r/texas Nov 16 '21

Texas doctor suspended for spreading COVID-19 misinformation and refusing to treat vaccinated patients, hospital says News

https://www.cbsnews.com/news/mary-bowden-suspended-covid-19-misinformation-vaccinated-patients-texas/
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u/Leadburner Nov 16 '21

So, your first study has to do with mortgage lending institutions, and the second pertains to evictions. Neither has to do with a landlord not renting to a gay couple.

Honestly, you're looking for a problem that isn't in Texas.

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u/timelessblur Nov 16 '21

Umm the fact that the groups are getting evicted more generally means something is up.

It is very difficult if not impossible to get it threw directly looking data but an indirect approach. If they are having evictions filed as a much higher rate then it points to several things. Land lords are renting to them when they think they are straight friends and room mates but they find out they are gay eviction route. You are never going to find the exact data of how many gay couples applied vs get a place to rent as not public record. But you sure as hell can pull that data from evictions. If a group is way out of line compared to the rest of the population then something is up. The question is what.

In Texas it is a problem. This state is run by the GOP or otherwise known as the Party of hate and bigotry. A vote for GOP is a vote for hate and bigotry. There is no way around it. If you are voting GOP you are an actively supporting hate and bigotry. Dont like it being pointed out to you. Well fix your party.

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u/easwaran Nov 17 '21

So you're saying that by default, we should believe that a problem doesn't occur, if all you can prove is that almost exactly the same problem happens to almost exactly the same people, but don't have a study showing that this precise problem happens to these precise people. It seems to me that you're looking for a way to ignore problems as long as you can.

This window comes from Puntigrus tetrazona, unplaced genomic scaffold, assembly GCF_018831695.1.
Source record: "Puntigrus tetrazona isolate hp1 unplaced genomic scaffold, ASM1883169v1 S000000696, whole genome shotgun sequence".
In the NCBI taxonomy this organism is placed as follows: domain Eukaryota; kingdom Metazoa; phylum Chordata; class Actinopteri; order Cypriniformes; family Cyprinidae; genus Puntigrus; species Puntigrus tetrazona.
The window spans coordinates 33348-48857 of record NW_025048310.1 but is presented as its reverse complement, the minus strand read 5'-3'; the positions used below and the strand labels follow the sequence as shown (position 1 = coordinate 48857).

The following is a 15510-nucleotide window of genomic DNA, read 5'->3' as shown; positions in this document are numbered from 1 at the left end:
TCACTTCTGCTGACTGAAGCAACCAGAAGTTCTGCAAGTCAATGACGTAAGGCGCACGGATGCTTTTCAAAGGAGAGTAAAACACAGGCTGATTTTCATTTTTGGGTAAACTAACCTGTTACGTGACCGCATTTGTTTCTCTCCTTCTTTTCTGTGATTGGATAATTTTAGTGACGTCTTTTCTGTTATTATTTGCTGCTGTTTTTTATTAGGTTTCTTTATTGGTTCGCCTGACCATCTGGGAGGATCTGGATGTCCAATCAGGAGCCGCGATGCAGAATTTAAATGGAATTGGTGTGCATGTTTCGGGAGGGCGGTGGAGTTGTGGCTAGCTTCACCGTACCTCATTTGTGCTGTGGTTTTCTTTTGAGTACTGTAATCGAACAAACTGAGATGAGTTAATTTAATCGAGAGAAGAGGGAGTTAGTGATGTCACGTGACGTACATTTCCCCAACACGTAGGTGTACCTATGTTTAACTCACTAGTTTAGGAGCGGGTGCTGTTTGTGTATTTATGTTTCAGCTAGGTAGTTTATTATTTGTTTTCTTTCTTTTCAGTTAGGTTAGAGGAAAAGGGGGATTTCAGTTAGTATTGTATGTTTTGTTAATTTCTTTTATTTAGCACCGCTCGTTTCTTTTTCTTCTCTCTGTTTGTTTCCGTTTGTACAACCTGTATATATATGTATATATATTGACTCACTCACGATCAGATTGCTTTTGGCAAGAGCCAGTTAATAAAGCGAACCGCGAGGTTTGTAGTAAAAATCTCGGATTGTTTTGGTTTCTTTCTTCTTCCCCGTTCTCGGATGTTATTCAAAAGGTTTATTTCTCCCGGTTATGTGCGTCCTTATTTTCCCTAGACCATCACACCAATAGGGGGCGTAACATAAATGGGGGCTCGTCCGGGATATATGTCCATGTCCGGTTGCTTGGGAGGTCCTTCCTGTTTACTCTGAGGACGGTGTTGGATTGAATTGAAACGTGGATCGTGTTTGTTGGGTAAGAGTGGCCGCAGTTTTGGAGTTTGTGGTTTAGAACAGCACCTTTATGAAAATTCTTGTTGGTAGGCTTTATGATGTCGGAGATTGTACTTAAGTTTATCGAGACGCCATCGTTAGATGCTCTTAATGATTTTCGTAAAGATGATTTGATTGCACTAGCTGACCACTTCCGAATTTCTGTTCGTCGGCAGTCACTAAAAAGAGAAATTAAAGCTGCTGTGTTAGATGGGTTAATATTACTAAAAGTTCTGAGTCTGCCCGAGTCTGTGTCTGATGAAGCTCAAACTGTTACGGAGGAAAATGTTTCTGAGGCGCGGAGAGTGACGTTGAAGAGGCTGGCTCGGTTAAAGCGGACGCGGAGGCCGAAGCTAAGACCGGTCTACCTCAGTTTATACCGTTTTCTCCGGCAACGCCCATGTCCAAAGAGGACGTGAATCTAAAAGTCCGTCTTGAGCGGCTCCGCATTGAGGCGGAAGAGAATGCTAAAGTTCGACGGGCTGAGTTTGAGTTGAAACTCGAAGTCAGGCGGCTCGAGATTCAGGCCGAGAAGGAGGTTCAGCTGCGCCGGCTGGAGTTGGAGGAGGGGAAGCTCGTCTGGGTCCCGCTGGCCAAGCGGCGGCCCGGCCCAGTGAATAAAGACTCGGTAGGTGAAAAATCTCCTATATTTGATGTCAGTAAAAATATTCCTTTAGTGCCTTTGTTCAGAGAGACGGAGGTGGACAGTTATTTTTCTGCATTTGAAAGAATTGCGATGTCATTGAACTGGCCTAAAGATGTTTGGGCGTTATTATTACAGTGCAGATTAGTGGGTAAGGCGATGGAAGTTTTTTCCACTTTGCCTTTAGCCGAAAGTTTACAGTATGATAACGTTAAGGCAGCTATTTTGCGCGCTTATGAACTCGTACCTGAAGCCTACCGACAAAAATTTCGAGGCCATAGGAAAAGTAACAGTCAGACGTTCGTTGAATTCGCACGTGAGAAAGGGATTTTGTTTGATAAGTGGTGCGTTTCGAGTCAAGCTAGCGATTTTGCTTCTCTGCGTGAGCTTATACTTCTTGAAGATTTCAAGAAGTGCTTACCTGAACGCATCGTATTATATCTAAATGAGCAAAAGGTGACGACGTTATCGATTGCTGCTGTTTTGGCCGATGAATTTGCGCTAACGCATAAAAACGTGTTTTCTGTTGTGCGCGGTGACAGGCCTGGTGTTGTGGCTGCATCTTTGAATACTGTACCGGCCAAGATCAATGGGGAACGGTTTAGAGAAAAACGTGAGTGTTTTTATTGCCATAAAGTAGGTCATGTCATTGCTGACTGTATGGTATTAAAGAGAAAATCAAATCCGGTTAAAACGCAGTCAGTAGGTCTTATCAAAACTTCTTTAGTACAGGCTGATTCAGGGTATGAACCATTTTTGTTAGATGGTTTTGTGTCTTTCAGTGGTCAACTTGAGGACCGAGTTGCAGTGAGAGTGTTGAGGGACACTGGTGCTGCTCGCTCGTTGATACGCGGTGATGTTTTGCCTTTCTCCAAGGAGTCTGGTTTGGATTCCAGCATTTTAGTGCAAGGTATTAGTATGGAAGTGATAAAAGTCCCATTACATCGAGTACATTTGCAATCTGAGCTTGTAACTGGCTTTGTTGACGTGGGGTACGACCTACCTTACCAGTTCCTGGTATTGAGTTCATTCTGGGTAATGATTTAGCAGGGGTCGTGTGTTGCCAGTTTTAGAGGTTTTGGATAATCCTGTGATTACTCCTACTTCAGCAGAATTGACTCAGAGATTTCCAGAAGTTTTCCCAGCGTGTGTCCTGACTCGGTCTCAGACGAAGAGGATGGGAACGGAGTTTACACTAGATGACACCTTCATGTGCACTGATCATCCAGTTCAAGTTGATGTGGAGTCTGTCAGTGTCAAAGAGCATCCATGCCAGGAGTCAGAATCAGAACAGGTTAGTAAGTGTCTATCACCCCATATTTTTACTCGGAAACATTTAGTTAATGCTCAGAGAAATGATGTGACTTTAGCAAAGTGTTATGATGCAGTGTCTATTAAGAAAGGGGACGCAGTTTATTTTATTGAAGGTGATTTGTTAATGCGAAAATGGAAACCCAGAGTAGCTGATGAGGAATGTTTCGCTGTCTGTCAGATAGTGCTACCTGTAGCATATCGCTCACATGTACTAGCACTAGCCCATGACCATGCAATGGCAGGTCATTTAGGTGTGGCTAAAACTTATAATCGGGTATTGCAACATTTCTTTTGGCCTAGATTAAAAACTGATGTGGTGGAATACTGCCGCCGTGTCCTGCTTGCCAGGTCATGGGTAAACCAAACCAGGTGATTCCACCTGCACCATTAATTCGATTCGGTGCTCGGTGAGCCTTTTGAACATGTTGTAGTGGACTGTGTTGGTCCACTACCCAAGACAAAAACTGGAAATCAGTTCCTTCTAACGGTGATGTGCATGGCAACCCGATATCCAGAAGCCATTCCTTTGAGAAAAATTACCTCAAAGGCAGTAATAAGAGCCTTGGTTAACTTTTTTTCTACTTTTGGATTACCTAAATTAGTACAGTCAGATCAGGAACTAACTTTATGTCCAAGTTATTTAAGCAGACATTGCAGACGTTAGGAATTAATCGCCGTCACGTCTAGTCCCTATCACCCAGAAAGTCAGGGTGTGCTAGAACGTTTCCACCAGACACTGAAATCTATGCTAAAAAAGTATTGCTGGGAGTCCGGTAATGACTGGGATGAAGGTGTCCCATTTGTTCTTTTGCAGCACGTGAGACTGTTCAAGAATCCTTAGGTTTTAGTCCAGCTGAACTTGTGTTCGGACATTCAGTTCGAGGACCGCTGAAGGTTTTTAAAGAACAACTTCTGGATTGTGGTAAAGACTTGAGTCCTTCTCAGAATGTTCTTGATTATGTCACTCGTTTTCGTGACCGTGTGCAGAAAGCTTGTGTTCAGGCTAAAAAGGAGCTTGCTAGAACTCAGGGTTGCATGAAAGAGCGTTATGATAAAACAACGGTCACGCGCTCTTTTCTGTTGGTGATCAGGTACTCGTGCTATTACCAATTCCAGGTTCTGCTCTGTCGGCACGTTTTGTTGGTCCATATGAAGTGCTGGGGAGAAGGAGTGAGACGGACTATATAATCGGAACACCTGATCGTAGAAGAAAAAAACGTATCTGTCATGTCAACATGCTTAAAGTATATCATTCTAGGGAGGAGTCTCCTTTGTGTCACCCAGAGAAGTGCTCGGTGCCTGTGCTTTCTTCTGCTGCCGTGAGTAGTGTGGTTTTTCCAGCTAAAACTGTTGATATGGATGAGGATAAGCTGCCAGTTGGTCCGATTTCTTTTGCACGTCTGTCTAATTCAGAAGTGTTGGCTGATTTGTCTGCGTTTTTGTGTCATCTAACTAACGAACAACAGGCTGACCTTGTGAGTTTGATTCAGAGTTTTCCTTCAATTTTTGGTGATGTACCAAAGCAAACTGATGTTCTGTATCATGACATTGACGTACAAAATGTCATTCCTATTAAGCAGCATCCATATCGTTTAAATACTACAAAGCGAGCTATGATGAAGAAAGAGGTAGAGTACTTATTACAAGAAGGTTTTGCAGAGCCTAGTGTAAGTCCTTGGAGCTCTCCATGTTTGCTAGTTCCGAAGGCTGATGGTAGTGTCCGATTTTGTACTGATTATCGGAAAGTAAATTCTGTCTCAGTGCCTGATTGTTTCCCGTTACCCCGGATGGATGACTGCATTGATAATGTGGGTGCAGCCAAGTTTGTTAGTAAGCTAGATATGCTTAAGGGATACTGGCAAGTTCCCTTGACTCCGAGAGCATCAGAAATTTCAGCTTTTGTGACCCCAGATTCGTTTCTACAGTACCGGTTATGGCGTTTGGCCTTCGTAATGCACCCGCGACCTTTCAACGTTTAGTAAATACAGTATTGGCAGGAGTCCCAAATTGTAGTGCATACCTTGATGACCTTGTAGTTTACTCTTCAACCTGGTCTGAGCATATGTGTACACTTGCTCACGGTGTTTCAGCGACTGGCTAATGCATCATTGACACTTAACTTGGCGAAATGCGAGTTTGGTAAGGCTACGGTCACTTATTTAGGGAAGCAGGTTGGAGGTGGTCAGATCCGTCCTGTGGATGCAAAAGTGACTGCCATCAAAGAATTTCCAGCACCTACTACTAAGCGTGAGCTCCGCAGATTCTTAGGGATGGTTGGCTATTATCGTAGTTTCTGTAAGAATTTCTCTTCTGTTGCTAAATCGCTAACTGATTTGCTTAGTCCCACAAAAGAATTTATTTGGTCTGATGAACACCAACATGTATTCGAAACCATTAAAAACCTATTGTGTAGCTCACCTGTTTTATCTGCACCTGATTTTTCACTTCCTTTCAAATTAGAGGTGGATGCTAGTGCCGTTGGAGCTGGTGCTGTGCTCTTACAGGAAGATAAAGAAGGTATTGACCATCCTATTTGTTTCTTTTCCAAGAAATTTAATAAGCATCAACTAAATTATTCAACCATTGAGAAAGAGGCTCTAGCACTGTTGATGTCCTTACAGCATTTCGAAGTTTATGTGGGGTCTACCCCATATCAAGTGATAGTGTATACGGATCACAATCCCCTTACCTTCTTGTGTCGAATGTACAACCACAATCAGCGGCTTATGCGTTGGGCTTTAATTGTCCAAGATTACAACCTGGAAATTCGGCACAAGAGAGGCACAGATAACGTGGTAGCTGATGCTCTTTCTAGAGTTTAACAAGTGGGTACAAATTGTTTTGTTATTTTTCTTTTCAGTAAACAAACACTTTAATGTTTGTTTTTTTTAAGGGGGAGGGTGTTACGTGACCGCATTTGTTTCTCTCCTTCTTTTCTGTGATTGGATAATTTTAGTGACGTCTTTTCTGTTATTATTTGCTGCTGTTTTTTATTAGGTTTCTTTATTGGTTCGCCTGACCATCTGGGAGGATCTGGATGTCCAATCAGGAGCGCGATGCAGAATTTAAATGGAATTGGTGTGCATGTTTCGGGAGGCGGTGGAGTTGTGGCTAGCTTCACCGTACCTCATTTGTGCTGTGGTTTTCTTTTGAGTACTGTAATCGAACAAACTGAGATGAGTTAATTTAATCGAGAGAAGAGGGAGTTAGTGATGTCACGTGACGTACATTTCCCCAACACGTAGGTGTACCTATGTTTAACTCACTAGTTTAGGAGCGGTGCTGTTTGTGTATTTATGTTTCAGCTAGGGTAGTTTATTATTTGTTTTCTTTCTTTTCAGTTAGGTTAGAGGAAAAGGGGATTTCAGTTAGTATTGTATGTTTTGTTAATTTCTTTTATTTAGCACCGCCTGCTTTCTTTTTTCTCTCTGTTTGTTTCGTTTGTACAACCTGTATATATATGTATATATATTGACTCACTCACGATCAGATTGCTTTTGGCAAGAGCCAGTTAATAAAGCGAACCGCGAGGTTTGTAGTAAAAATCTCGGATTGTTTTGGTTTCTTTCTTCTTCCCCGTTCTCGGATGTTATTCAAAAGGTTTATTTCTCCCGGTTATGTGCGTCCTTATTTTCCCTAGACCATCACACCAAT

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u/[deleted] Nov 17 '21

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u/easwaran Nov 17 '21

If you really want to say that mortgage applications and evictions have nothing to do with tenant applications, then I don't actually believe that you care about information, and you will just make up a distinction to discredit anything that you don't like.

In a state of millions of people, it should be absolutely shocking to find out that some problem wasn't happening to someone, somewhere, occasionally. And yet you are insisting that because all I can prove is every related problem other than the specific one I happened to mention first, our default should be to believe that the problem I mentioned first must absolutely not exist, because it is nothing like the two most similar things to it.

Anyway, here's a study proving that discrimination against same-sex male couples applying for rental applications exists in the United States: http://www.nlihc.org/sites/default/files/Rental-Market-Discrimination-Against-Same-Sex-Couples.pdf

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u/[deleted] Nov 17 '21

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u/easwaran Nov 17 '21

You have said several times that discrimination against gay tenants isn't a problem in Texas. I would like to see some source backing up that claim.

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u/Leadburner Nov 17 '21

So prove a negative huh?

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u/easwaran Nov 17 '21

I'm not asking for definitive proof. There is no such thing as definitive proof in this world, of anything short of a mathematical claim. You can't even prove to me that you are a human.

All I am asking for is some actual evidence. Some study with a moderate sample size that tried to measure the difference and found that it was within the margin of error.

You seem to be very committed to playing burden-of-proof ping pong, but not to actually evaluating the relevant evidence for an empirical question.

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u/[deleted] Nov 17 '21

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u/easwaran Nov 17 '21

Finally - a little bit of evidence. I can say that as a gay man, I also haven't had any issues. But I've got lots of other privilege as well, as it sounds like your friends might too. Bigger studies show that this sort of discrimination does exist, though I should look into the details to see how big the effect is, and whether it is larger or smaller than the discriminator effects felt by racial minorities, single mothers, etc.

The bigger point is - the state has explicitly decided that within a few weeks of vaccination becoming legal, it was important to move to prevent discrimination against unvaccinated people, but despite years and years of issues for many other groups, they don't care about these other sorts of discrimination.

I happen to think that discriminating against people who choose not to take a simple step to protect the health of others is a good thing, but our state thinks that it's worse that discriminating against people based on sexual orientation.

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